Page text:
Monday, February 17, 2014
Cloud Computing, GE, and a Personal Anecdote
The internet and technology have already changed supply chain management in huge ways, yet it seems like the options get bigger and better every day. In the last few years, the largest growth has been in cloud computing. In 2013 businesses spent about $150 billion on cloud services and this year's spending is predicted to grow by at least 20% over last year. Many companies, new and old, are jumping into becoming providers of cloud services to grab a piece of this sizable money pie.
Fast Company has recognized GE as the 27th most innovative business in 2013, mainly due to their work in creating a new cloud service that contains real-time machine performance data. GE has been adding components to many of their products (machines) to enable the machine to track and share data on how it's operating. GE then analyzes the data to find small ways to make the machine more efficient and avoid potential malfunctions or breakdowns. GE is motivated to pursue even small improvements because the ripples from their impact could be large given the prominent use of their machines. So far GE has applied these techniques to the airline industry. "GE estimates these self-reporting machines, such as the engines on enormous airliners, could prompt a 1% reduction in fuel, which would save the airline industry $30 billion over 15 years."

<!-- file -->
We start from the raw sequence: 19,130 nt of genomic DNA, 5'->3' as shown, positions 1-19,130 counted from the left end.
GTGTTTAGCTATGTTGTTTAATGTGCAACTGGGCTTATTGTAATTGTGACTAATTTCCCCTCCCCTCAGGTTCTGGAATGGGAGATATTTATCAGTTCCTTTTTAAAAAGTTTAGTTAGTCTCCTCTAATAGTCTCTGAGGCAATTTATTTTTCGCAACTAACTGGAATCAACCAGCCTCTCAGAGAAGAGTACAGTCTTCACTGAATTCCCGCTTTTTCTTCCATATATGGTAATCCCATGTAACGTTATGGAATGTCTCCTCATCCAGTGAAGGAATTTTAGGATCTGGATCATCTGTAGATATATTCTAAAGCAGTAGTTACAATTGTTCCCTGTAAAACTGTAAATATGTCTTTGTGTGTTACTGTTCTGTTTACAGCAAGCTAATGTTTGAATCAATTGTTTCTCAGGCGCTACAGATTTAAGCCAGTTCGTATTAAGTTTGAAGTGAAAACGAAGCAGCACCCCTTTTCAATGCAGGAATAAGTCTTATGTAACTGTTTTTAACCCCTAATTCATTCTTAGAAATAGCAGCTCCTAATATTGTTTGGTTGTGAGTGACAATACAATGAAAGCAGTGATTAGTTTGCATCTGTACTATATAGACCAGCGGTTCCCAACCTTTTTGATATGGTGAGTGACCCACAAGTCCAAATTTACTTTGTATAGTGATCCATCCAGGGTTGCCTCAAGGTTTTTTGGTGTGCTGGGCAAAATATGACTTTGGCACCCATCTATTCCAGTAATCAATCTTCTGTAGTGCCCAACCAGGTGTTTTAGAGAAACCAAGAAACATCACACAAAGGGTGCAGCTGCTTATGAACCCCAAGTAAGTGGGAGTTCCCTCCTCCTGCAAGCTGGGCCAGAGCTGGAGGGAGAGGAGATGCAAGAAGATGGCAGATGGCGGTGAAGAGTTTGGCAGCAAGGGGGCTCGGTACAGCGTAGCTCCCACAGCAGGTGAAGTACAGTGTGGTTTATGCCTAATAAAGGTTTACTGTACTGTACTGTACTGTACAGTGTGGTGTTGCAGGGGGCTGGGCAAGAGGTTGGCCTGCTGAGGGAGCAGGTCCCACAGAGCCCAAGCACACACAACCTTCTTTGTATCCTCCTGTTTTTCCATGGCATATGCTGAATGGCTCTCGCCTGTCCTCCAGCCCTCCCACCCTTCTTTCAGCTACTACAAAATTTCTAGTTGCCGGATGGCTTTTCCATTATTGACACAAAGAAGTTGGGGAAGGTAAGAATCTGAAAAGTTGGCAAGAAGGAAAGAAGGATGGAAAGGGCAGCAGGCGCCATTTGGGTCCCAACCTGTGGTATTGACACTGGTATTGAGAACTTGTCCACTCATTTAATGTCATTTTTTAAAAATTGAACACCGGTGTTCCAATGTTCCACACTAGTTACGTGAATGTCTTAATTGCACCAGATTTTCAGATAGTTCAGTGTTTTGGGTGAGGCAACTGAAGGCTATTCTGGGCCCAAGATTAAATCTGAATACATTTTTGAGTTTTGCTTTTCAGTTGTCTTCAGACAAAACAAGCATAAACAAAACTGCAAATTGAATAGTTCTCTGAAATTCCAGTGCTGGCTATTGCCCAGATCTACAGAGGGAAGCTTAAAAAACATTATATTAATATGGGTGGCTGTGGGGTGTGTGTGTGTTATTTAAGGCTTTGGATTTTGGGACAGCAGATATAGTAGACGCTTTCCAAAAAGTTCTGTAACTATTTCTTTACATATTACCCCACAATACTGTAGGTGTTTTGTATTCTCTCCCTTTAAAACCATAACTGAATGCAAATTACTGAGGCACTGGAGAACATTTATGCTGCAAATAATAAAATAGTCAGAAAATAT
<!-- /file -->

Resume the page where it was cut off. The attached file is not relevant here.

While major corporations are making waves in cloud computing, there are still major trust and control issues that are preventing lots of small businesses from joining in. Speaking from my personal experience, I was unsuccessful at convincing my employer to switch to the cloud when our on-site data server needed to be replaced. The ultimate decision maker was distrustful of a system of data storage that did not have years of proven reliability. At a time when a new data security breach or hack is reported almost daily, it is understandable that many businesses still want to maintain control over their data by storing it onsite, rather than expose themselves to the hacker threats online. Unfortunately, this risk averse approach leaves these businesses without the many benefits of cloud computing. How would you convince an IT decision maker of a small business to switch to cloud storage and services?